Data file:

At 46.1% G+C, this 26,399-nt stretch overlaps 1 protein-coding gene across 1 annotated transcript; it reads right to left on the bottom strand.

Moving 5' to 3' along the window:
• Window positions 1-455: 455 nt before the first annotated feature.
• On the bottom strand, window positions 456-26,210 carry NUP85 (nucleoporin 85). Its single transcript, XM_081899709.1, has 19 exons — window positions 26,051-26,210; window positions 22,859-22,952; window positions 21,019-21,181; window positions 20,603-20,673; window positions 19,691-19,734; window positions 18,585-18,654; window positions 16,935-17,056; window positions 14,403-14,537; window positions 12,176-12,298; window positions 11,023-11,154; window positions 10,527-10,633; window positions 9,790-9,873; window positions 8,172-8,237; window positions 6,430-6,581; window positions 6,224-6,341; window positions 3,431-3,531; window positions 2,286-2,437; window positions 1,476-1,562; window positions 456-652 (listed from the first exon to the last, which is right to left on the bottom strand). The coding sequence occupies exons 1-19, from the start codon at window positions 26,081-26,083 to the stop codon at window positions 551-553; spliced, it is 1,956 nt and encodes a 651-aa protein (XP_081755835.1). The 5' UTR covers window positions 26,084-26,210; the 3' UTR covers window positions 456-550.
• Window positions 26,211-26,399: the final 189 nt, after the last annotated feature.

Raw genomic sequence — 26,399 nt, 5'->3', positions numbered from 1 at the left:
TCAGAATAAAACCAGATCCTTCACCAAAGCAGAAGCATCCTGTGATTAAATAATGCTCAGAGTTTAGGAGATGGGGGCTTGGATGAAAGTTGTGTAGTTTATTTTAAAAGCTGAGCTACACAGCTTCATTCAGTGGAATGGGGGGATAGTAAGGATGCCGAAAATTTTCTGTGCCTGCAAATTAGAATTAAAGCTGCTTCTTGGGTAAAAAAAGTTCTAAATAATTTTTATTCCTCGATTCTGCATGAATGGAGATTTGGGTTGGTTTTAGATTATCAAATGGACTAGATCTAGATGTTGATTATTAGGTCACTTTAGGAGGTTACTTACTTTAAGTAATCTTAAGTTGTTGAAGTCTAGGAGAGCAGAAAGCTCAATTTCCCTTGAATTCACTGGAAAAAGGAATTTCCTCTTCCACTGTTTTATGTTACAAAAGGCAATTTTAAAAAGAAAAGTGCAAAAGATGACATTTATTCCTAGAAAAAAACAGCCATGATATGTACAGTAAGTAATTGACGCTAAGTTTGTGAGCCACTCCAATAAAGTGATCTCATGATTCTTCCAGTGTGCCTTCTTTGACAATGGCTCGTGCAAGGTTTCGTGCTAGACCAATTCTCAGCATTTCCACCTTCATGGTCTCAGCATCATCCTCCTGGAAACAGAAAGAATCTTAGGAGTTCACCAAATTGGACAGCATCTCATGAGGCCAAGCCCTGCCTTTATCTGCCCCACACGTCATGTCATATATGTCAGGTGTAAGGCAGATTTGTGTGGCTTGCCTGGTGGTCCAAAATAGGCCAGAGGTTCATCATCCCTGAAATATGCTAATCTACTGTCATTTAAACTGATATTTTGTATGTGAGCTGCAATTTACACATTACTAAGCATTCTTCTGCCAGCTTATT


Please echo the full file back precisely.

At 46.1% G+C, this 26,399-nt stretch overlaps 1 protein-coding gene across 1 annotated transcript; it reads right to left on the bottom strand.

Moving 5' to 3' along the window:
• Window positions 1-455: 455 nt before the first annotated feature.
• On the bottom strand, window positions 456-26,210 carry NUP85 (nucleoporin 85). Its single transcript, XM_081899709.1, has 19 exons — window positions 26,051-26,210; window positions 22,859-22,952; window positions 21,019-21,181; window positions 20,603-20,673; window positions 19,691-19,734; window positions 18,585-18,654; window positions 16,935-17,056; window positions 14,403-14,537; window positions 12,176-12,298; window positions 11,023-11,154; window positions 10,527-10,633; window positions 9,790-9,873; window positions 8,172-8,237; window positions 6,430-6,581; window positions 6,224-6,341; window positions 3,431-3,531; window positions 2,286-2,437; window positions 1,476-1,562; window positions 456-652 (listed from the first exon to the last, which is right to left on the bottom strand). The coding sequence occupies exons 1-19, from the start codon at window positions 26,081-26,083 to the stop codon at window positions 551-553; spliced, it is 1,956 nt and encodes a 651-aa protein (XP_081755835.1). The 5' UTR covers window positions 26,084-26,210; the 3' UTR covers window positions 456-550.
• Window positions 26,211-26,399: the final 189 nt, after the last annotated feature.

Raw genomic sequence — 26,399 nt, 5'->3', positions numbered from 1 at the left:
TCAGAATAAAACCAGATCCTTCACCAAAGCAGAAGCATCCTGTGATTAAATAATGCTCAGAGTTTAGGAGATGGGGGCTTGGATGAAAGTTGTGTAGTTTATTTTAAAAGCTGAGCTACACAGCTTCATTCAGTGGAATGGGGGGATAGTAAGGATGCCGAAAATTTTCTGTGCCTGCAAATTAGAATTAAAGCTGCTTCTTGGGTAAAAAAAGTTCTAAATAATTTTTATTCCTCGATTCTGCATGAATGGAGATTTGGGTTGGTTTTAGATTATCAAATGGACTAGATCTAGATGTTGATTATTAGGTCACTTTAGGAGGTTACTTACTTTAAGTAATCTTAAGTTGTTGAAGTCTAGGAGAGCAGAAAGCTCAATTTCCCTTGAATTCACTGGAAAAAGGAATTTCCTCTTCCACTGTTTTATGTTACAAAAGGCAATTTTAAAAAGAAAAGTGCAAAAGATGACATTTATTCCTAGAAAAAAACAGCCATGATATGTACAGTAAGTAATTGACGCTAAGTTTGTGAGCCACTCCAATAAAGTGATCTCATGATTCTTCCAGTGTGCCTTCTTTGACAATGGCTCGTGCAAGGTTTCGTGCTAGACCAATTCTCAGCATTTCCACCTTCATGGTCTCAGCATCATCCTCCTGGAAACAGAAAGAATCTTAGGAGTTCACCAAATTGGACAGCATCTCATGAGGCCAAGCCCTGCCTTTATCTGCCCCACACGTCATGTCATATATGTCAGGTGTAAGGCAGATTTGTGTGGCTTGCCTGGTGGTCCAAAATAGGCCAGAGGTTCATCATCCCTGAAATATGCTAATCTACTGTCATTTAAACTGATATTTTGTATGTGAGCTGCAATTTACACATTACTAAGCATTCTTCTGCCAGCTTATT